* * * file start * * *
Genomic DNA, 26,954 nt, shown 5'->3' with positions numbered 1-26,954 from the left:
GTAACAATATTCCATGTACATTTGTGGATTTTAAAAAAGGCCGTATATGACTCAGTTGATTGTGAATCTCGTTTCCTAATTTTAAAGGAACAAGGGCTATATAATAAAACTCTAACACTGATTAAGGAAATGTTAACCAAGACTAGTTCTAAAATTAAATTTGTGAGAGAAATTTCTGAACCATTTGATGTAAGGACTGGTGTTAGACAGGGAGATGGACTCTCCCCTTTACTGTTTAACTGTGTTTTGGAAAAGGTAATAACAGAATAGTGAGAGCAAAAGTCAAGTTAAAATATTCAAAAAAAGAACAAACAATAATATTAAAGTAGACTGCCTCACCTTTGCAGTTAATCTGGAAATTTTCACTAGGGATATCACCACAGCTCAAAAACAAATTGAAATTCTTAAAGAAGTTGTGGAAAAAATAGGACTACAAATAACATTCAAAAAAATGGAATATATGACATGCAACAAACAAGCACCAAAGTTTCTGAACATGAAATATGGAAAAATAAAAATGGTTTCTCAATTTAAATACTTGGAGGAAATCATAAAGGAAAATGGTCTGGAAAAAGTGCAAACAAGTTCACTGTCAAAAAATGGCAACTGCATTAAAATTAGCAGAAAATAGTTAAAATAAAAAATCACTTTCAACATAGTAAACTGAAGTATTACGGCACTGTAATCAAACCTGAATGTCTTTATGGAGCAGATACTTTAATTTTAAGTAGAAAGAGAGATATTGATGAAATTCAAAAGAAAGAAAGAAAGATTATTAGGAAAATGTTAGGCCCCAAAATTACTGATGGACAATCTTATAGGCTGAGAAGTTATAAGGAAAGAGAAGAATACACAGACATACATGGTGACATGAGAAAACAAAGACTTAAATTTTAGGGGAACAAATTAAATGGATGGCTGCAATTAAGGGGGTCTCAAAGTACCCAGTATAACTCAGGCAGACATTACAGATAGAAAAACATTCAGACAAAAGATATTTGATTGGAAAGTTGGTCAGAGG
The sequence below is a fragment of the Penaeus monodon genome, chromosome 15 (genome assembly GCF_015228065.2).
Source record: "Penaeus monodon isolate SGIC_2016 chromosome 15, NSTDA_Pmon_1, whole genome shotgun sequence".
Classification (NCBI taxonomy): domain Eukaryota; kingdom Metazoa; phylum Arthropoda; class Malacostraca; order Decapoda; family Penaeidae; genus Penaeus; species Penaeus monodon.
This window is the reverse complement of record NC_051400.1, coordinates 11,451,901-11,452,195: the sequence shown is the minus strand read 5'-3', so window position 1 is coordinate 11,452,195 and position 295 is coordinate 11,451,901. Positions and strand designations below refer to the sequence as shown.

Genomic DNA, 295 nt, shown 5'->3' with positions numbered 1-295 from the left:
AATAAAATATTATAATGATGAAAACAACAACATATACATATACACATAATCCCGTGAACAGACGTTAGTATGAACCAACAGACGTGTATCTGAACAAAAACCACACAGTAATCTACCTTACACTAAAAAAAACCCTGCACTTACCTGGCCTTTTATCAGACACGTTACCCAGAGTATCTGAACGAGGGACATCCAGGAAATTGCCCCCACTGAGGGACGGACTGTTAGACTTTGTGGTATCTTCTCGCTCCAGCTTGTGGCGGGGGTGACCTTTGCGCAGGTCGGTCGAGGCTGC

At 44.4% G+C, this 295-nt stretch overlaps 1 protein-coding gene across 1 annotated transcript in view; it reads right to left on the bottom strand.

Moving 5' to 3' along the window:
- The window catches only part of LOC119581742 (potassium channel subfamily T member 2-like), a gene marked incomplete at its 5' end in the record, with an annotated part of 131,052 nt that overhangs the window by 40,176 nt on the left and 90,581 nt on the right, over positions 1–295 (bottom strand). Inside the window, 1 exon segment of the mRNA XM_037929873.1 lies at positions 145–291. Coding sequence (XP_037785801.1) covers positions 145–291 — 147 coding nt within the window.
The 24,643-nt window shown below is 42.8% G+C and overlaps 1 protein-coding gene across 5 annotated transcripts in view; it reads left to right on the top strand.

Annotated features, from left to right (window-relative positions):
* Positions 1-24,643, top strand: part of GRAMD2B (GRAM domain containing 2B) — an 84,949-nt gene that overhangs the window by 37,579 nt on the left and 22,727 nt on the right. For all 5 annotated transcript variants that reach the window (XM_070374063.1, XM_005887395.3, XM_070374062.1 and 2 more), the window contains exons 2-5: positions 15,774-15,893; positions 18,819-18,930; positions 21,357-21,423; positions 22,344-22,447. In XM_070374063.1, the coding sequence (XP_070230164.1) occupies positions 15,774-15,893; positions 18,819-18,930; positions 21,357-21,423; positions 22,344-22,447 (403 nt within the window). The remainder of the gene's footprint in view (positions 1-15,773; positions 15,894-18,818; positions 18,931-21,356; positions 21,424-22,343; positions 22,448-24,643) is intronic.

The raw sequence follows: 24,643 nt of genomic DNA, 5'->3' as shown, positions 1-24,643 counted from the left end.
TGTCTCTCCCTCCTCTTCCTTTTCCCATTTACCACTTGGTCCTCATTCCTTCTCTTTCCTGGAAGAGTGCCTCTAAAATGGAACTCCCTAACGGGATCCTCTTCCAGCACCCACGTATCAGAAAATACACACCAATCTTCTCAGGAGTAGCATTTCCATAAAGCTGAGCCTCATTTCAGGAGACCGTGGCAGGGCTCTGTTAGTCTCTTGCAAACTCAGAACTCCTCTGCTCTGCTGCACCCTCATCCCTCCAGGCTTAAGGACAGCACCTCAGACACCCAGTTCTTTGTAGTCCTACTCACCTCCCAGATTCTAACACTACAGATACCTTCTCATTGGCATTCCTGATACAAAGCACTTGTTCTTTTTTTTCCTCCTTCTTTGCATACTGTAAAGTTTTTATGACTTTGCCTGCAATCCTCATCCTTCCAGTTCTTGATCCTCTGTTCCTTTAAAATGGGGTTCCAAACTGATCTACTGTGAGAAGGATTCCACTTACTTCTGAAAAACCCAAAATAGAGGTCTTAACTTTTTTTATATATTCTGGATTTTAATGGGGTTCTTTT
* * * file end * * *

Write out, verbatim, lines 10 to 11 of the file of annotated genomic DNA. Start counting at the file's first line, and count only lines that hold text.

Moving 5' to 3' along the window:
- The window catches only part of LOC119581742 (potassium channel subfamily T member 2-like), a gene marked incomplete at its 5' end in the record, with an annotated part of 131,052 nt that overhangs the window by 40,176 nt on the left and 90,581 nt on the right, over positions 1–295 (bottom strand). Inside the window, 1 exon segment of the mRNA XM_037929873.1 lies at positions 145–291. Coding sequence (XP_037785801.1) covers positions 145–291 — 147 coding nt within the window.